As we have entered into December and we are now getting closer to Christmas and getting a little into the Christmas atmosphere; Japanese style, more based on tacky over the top illuminations than traditional Christmas markets or anything authentically Christmassy, in the eyes of Eurotrash such as me. But still, it's starting to feel like Christmas and all the presents to the family back home has now been sent (including the santa rapist/wrestler/robber mask; “don't ever wear that stupid mask again it scares the hell out of me” as Mrs. Sunshine-Salaryman told me when I was wearing it just for comfort as I was walking around the home minding my own business).

As we were walking in a subway station and taking the escalator to the surface the other day, we notice the advertisements on the walls showing the greatest and latest “Christmas cakes” that you needed to reserve at the local fancy department store to be guaranteed one in time for Christmas. It should be mentioned that what goes as “Christmas cakes” locally here in Japan usually is nothing more than regular cakes that would work just as well for a birthday. Perhaps, and only perhaps a small edible santa might be included somewhere on the cake. As we pass them Mrs. Sunshine blurts out “oh, these Christmas cakes look so nice, I home mom gets one just like that for our Christmas dinner” and for a brief moment I am ready to go to cultural war again since those cakes have nothing to do with Christmas in my Swedish eyes...

But then, in a rare moment of clarity, I realize that in terms of actual tastiness, the Christmas cakes here taste a lot better than most of the stuff that goes as “traditional Christmas food” in Sweden and I lay down my arms and reply “you know, this is really a Japanese custom and nothing that is Christmas related to me, but sure, let's have lots of cake”. Peace reigns supreme.

Let them eat cake!

Monday, December 7, 2009

Cabaret Club Hostess Vs. Ginza Snack Mama?

In my little company there are two women who are known to be pretty feminine in the way they dress and the way they behave. One of them tries to use her feminity more aggressively towards the men, doing the pouting lips and trying to look cute when she needs some help or favor from somebody.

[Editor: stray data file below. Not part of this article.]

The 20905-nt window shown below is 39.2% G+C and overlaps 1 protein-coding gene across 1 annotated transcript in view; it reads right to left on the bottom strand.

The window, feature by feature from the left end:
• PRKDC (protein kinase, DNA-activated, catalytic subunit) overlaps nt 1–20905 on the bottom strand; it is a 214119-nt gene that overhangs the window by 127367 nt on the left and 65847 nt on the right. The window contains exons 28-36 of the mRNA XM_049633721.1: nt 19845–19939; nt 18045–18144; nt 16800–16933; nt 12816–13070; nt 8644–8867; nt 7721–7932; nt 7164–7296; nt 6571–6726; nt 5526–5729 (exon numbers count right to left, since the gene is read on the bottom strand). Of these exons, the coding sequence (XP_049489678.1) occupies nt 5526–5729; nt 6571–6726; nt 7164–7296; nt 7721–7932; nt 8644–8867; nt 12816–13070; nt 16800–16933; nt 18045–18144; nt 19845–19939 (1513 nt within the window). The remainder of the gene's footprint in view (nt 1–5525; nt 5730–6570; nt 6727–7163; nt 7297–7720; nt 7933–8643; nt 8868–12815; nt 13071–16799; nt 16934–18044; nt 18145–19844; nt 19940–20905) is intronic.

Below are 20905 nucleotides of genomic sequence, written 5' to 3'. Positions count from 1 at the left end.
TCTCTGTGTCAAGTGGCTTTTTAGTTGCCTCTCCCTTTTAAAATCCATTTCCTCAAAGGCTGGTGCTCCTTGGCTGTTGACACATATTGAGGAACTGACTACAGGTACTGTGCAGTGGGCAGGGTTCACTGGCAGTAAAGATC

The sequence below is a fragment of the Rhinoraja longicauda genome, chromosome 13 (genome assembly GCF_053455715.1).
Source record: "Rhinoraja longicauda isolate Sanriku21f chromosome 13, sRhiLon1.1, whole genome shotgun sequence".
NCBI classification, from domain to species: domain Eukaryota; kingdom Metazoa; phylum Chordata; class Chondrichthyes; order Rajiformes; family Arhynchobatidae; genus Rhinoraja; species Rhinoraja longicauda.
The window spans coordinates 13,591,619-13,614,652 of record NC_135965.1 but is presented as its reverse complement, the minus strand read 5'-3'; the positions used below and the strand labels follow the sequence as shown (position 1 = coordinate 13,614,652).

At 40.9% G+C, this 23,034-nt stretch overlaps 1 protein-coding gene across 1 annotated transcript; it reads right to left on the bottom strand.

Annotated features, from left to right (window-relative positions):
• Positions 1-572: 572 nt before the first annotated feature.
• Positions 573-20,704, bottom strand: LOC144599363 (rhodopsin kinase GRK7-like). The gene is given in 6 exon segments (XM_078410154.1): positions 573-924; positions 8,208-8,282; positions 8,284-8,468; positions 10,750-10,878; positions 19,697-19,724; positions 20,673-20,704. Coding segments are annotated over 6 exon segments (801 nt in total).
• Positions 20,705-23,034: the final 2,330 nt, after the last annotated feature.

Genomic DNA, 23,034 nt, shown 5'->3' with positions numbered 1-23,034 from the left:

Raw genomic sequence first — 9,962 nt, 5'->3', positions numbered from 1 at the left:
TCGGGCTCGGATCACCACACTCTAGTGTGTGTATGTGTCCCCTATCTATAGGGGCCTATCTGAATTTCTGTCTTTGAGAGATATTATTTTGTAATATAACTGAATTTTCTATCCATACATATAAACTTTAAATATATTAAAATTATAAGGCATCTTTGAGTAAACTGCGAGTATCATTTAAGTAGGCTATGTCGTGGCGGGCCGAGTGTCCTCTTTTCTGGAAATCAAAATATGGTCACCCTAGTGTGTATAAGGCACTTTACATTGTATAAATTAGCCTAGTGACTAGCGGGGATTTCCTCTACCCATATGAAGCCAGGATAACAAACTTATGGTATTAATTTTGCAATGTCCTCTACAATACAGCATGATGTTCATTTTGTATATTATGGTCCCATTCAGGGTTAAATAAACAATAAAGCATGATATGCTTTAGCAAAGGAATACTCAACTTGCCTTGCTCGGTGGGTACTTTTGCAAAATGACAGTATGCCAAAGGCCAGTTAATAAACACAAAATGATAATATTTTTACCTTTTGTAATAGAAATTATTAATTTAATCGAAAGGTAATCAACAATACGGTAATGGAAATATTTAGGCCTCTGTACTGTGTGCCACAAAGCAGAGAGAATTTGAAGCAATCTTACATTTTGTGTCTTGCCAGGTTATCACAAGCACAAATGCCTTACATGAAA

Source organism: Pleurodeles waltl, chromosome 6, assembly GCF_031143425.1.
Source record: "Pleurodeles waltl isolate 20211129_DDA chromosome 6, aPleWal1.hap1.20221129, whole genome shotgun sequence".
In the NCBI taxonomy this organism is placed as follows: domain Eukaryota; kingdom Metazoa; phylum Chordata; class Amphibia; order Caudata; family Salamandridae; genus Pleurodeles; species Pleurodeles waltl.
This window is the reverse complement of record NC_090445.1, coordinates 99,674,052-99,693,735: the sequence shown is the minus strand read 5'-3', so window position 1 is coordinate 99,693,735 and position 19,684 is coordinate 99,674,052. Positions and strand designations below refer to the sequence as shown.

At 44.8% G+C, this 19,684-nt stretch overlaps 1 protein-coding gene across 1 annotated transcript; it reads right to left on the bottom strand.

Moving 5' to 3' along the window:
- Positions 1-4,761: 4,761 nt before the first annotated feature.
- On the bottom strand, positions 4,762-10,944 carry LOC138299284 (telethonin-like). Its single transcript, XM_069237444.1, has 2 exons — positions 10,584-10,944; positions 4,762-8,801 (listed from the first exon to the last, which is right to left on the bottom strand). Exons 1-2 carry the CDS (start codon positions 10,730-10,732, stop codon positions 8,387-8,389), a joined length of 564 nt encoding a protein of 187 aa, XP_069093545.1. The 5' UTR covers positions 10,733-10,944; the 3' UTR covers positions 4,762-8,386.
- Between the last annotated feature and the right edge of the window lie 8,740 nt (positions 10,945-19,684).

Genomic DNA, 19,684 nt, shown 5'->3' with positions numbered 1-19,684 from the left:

The other woman does not do it like that and always tries to behave professionally and not make any difference in behaviour whether the talking partner is a man or a woman. Although I have at times worked more or less close with both of these women I haven't really thought of it so much, but basically just seen that they have chosen different approaches.

But recently I heard from a member of the sales team that some of the apparently had putten some thought into this and played the game "what if..." and the case here was "what if woman A and woman B worked in the "mizushoubai" ("watertrade" i.e. nightlife) woman A would be working in a low grade Cabaret Club in Nishi-Kawaguchi, and woman B would be a Mama-san in a high class "snack bar" establishment".
This gets a bit difficult to explain for those not so informed in how these clubs work, but let's just say that Nishi-Kawaguchi is a more seedy area with girls with too much makeup laughing too loud while a Ginza snack bar is a pretty high class establishment that cater to politicians, doctors and people like that and that the Mama-san of such a place is very elegant.

I hadn't heard of this comparison before, but I could perfectly picture this scenario...

Saturday, December 5, 2009

I suspected as much...

Found this little piece of information in the form of a picture earlier and I must say that I should have known as much...

When I listed the 3 worst image characters of Japan earlier, I suspected that there was more maliciousness to these characters than I could uncover...

Friday, December 4, 2009

How about this; instead of doing it at home, maybe you should just try and stop?

Since a while ago, probably at least a year, the Tokyo Metropolitan subway has been running a poster campaign to try and improve the manners of the users of the subway. Nothing particularly wrong with the general idea since some of my fellow travellers can be more than a little annoying on occasion.